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A committee votes to add wind coverage to a flood program.

The House Financial Services Committee voted Thursday to make a dramatic change in federal disaster insurance by expanding the national flood insurance program to cover wind damage.

The 38-29 vote, largely along party lines, was spurred by a pledge that House Speaker Nancy Pelosi, D-Calif., made after Hurricane Katrina to the coastal communities of Mississippi and Louisiana.

Pelosi will lead a bipartisan delegation to the region in mid August before the second anniversary of the hurricane.

The vote was personal for Rep. Gene Taylor, D-Miss., who lost his home in Katrina.

"This really helps people in all coastal areas," said Taylor, noting that residents of North Carolina, Florida, Georgia, Alabama, Maine and New York would be able to purchase the expanded coverage, as well as in his home state of Mississippi. "Fifty percent of all Americans live in coastal areas."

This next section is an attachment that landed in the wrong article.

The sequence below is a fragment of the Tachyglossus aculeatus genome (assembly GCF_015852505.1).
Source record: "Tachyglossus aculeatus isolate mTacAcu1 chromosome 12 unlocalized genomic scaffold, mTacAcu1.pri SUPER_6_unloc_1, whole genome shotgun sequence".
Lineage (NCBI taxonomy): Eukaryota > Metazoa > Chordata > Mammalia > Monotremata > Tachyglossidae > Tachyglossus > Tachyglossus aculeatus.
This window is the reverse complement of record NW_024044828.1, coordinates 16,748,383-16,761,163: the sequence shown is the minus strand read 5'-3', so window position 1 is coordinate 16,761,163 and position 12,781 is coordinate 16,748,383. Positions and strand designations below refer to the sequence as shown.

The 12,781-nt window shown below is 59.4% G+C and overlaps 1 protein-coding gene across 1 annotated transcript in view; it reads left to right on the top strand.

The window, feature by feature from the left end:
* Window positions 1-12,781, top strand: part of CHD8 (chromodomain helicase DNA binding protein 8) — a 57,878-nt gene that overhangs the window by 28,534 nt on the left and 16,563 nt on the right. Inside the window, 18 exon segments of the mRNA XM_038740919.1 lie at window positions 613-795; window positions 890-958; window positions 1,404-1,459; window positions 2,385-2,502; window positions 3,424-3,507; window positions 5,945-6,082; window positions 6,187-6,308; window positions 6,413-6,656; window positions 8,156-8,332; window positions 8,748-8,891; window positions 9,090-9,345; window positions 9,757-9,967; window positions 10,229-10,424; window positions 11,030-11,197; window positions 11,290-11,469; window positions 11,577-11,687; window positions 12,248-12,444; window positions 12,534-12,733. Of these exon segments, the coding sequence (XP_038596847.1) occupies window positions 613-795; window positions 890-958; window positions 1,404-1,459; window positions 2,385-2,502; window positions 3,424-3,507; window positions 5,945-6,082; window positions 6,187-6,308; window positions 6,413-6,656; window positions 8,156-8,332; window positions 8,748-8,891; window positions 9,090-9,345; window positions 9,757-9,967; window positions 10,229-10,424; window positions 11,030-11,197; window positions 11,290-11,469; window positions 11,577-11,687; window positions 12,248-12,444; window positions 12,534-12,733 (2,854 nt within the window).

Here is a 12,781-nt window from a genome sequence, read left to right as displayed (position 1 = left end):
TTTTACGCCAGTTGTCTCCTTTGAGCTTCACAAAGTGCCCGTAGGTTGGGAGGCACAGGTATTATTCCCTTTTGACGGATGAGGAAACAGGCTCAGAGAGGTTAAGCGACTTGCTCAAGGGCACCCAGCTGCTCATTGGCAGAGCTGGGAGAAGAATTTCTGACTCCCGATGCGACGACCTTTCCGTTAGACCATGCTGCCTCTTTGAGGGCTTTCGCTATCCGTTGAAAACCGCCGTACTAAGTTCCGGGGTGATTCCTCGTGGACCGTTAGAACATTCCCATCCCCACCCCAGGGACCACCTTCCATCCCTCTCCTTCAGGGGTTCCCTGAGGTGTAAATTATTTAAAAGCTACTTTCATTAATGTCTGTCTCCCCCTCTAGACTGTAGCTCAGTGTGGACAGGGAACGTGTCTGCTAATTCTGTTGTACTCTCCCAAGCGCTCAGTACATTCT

Taylor has made it a crusade to explain to members that the current system creates a shortfall, with private insurance companies covering wind damage and the federal government covering water damage, resulting in a bias by insurers who administer the flood program to label all damage as "water."

Under the committee-approved bill, policyholders of the flood program would be able to purchase wind policies. The policies would not be available for those seeking only wind coverage.

The multiple-peril residential policy limit would be set at $500,000 for the structure and $150,000 for contents. The bill increases the maximum coverage for flood insurance policies from $250,000 to $335,000 for residences.

House Financial Services Committee Chairman Barney Frank, D-Mass., said the expanded program would pay for itself through premiums.

The legislation encountered stiff resistance from Republicans, however, who said it exposed the federal government to steep liability when the insurance fund was essentially bankrupt. Insurers and consumer groups warn that losses will rise dramatically as claims increase.

Frank acknowledged that the bill was controversial but said it would be ready for a floor vote in September.